"Well, I think it (England) did start with it, it showed that they started with our strongest front row (against South Africa). When it comes to Genge in the big, big matches, he tends to go missing. When he has to try to scrummage, then you don't see him running around as much. He had a few runs against Argentina in the third-fourth place, other than that, you don't really see him in the big, big matches, you don't see him having that big impact.
"The problem is there, if he's not a great scrummager, and then he's not doing the bits around the park as well, you've got to start thinking, 'what are we going to do?' So, we're going to have to start looking at where do we find these props? Obviously, Dan Cole is not going to be around, (Joe) Marler's not going to be around. So we need to start looking at some scrummaging props that are going to keep us in there, else it's just going to become a weakness, and something that teams will target."
As Thompson mentioned, the likes of Cole and Marler are heading towards the end of their international careers, with Borthwick soon set to usher in a new era of England front-rowers. Mako Vunipola failed to recover from a back injury for the Rugby World Cup, with the 32-year-old completing a trio of props that are heading towards their twilight of their times in England jerseys. Will Stuart has steadily been establishing himself as a confident tight-head option, with Thompson briefly mentioning the Bath man before further discussing England's pitfalls at scrum-time.
"He's one of them, he (Will Stuart) does a job, and stuff like that. But, you know, for me, we should be breeding big, big props, big lads, that want to scrummage. Whereas, you see a lot of our props, they just see it (the scrum) as 'let's just get it done quickly and get out'.
"It's a bit like the Southern Hemisphere was years ago, when they done it, they just see it as a quick restart. That's how we seem to do it now. We've sort of flipped completely, and now other teams have got a hold of it and gone, 'do you know what, we can actually use a scrum as a weapon', and that's what they're doing."
Despite not departing from England's front row, Steve Borthwick will indeed be without some key personnel for the 2024 Six Nations and beyond. The likes of lock David Ribbans (Toulon), flanker Jack Willis (Toulouse) and centre Joe Marchant (Stade Francais), have all put their England careers on hold for opportunities in the French Top 14. Flying wing Henry Arundell is an anomaly in his move to Racing 92, as he was left unemployed following the financial collapse of London Irish at the end of the 2022/23 season, and remains in England contention for the foreseeable future.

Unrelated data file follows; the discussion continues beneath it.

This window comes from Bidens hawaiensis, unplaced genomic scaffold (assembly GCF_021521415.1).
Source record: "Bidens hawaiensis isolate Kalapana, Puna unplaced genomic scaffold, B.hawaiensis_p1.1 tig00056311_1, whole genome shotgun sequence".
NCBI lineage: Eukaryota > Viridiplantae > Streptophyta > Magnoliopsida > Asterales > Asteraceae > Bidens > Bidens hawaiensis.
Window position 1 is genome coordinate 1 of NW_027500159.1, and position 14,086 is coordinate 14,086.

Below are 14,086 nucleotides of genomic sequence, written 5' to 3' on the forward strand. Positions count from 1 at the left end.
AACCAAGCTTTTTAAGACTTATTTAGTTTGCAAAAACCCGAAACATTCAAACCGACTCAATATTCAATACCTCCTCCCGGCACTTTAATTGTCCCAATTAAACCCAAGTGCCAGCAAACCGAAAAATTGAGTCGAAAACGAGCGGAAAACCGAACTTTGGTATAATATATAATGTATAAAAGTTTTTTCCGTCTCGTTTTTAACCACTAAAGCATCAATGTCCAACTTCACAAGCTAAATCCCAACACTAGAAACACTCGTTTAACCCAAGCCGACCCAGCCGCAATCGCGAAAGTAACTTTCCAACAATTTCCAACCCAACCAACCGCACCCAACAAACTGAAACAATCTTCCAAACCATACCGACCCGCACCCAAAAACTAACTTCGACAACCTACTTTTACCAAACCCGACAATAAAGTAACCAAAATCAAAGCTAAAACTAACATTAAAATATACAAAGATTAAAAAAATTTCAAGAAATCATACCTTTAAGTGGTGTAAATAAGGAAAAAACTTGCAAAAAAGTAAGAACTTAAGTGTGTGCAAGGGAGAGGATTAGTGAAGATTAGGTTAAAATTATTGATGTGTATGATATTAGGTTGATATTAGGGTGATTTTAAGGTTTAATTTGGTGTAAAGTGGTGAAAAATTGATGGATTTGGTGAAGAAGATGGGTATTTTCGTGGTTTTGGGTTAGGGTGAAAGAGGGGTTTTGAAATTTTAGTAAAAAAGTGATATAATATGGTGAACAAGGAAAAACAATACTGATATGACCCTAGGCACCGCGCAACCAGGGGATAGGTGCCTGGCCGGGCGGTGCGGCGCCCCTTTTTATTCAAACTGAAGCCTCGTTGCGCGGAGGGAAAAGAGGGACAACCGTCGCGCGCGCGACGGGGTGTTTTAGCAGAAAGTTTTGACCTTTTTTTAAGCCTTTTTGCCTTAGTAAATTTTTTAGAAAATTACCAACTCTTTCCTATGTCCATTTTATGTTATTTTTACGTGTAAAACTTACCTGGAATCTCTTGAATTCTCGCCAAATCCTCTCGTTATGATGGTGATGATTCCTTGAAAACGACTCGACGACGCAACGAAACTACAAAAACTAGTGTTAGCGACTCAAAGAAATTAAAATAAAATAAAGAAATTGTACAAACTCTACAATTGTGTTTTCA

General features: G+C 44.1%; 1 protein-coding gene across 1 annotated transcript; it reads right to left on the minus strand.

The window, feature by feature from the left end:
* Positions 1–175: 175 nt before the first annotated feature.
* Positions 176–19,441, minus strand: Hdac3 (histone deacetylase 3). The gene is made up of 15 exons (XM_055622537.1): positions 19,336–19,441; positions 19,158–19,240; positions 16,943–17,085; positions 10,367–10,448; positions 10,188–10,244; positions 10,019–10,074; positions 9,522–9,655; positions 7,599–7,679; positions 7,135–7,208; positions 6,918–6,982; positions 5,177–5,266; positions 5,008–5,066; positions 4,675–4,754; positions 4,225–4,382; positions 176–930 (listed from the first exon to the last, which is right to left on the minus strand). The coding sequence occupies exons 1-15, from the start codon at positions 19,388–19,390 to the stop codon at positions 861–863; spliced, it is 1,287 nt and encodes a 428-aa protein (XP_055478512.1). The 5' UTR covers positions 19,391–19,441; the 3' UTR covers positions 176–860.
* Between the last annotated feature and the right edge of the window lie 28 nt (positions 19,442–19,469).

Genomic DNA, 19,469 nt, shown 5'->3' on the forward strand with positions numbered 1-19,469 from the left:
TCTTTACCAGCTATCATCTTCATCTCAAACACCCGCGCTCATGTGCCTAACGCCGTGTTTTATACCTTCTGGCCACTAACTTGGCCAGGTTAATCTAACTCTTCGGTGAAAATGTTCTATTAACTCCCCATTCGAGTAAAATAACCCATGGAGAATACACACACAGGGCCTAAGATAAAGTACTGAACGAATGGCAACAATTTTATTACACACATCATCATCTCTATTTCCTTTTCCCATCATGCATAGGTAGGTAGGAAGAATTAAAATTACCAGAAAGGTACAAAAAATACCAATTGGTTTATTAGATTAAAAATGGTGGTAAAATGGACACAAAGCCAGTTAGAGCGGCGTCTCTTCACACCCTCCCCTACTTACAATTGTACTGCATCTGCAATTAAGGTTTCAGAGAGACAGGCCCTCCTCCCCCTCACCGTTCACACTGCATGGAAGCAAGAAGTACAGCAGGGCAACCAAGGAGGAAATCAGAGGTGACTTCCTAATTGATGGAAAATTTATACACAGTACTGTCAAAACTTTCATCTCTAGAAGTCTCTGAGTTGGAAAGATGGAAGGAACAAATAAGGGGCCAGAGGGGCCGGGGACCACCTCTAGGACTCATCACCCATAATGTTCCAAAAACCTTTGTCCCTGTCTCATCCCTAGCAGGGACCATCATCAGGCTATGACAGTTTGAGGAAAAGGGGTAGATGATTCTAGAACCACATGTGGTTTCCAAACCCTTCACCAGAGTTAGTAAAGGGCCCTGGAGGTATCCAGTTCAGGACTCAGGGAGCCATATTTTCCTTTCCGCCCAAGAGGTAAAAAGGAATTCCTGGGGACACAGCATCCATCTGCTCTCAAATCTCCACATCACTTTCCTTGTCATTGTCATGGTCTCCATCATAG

Thompson believes that English players should be allowed to wear the red rose, and gain England caps despite being based overseas. The 45-year-old thinks that the RFU are missing a trick, in allowing another nation to pay the wages, whilst improving England's players for the international stage.
'I definitely do. I think they should let these lads get paid by someone else, another employee. They're playing a different type of rugby, which is opening their eyes, opening their horizons you know. It hasn't gone badly for the South Africans that are in the Top 14, or had been in the Premiership. They've played rugby in South Africa obviously when they started, and all of a sudden they've traveled the world, to try different rugby and understand different ways of coaching.
"I think it just makes them a more complete player, whilst the English clubs and the RFU aren't having to pay them. You know, so why would you not do that? I think you need an international calendar now where it all lines up, because I don't think it's right on player welfare, that some England players are being rested in between Six Nations games, and others are having to go back to their French clubs and playing that week of rest.
"But that's down to World Rugby to sort that out, and say 'right that is blocked off completely.' I know the club's look out (for their players), but we need a worldwide calendar where players are put in. As it comes to players playing abroad, I think they should be allowed to do it. Earn the money, and also, they're being coached by different styles of coaching, so you know, if anything, it just enriches their game of rugby, and opens their eyes to it.
"We've shut the doors here. It's a shame, New Zealand have opened up their's, their players now play in Japan, they play abroad and then come back, play for their country. And, that's what I think we need to start doing ourselves."
A guest speaker at the book launch of 'Concussed', Thompson has previously spoken very publicly about his battles with early on-set Dementia in a life after rugby. Head injuries were a prominent feature of the 2023 Rugby World Cup, with England's Tom Curry sent off after less than two minutes against Argentina, after a head clash with Juan Cruz Mallia in the opening weekend. All Blacks captain Sam Cane's shoulder charge on Jesse Kriel ended the tournament, by making him the first red-carded player in the history of the Rugby World Cup Final.
There was also contention for Springboks captain Siya Kolisi to be shown a red card, however the flanker's trip to the bunker resulted in just a yellow for his mitigated high hit on Ardie Savea. Kolisi was fortunate enough to return after his sin-bin, and lead South Africa to lift the Rugby World Cup at full time. Speaking on the high tackles throughout the tournament in France, Thompson said;
"Obviously, there's some controversial ones. (Tom) Curry, you know I definitely think it's one of them, it's a red card, he got it wrong. You've got to be looking at tackling lower. You look at the South Africans, I know we had the final thing (with Siya Kolisi), but if you actually look at (Pieter-Steph) du Toit, he's an absolutely machine. 6" 7, 6"8, (like) Courtney Lawes, one of the tallest rugby players in the world really, but never gets done for a high tackle, and one of the most dominant people at tackling.
"So it just goes to show the big lads can do it, if they do it properly, and they want to, and do they themselves right. So it's all about getting yourself ready for it, you know, they're professionals at the end of the day, and it's their job to do it (tackle correctly). So you know, you look at look at the Cane one, the two (Rugby World Cup Final) ones, I think they'll both be looking at red cards there, really.
"I know they're saying that they're mitigating things (with Kolisi), but if you are tackling that high and a player does come down slightly, it's still a high tackle. You're clashing with their heads, you've got to go lower. A lot of people aim for the ball, or beneath the ball, you don't sort of aim for the chest area. And that's where players are still getting it wrong."
Featured Image Credit: Progressive Rugby and 'Concussed: Sports Uncomfortable Truth'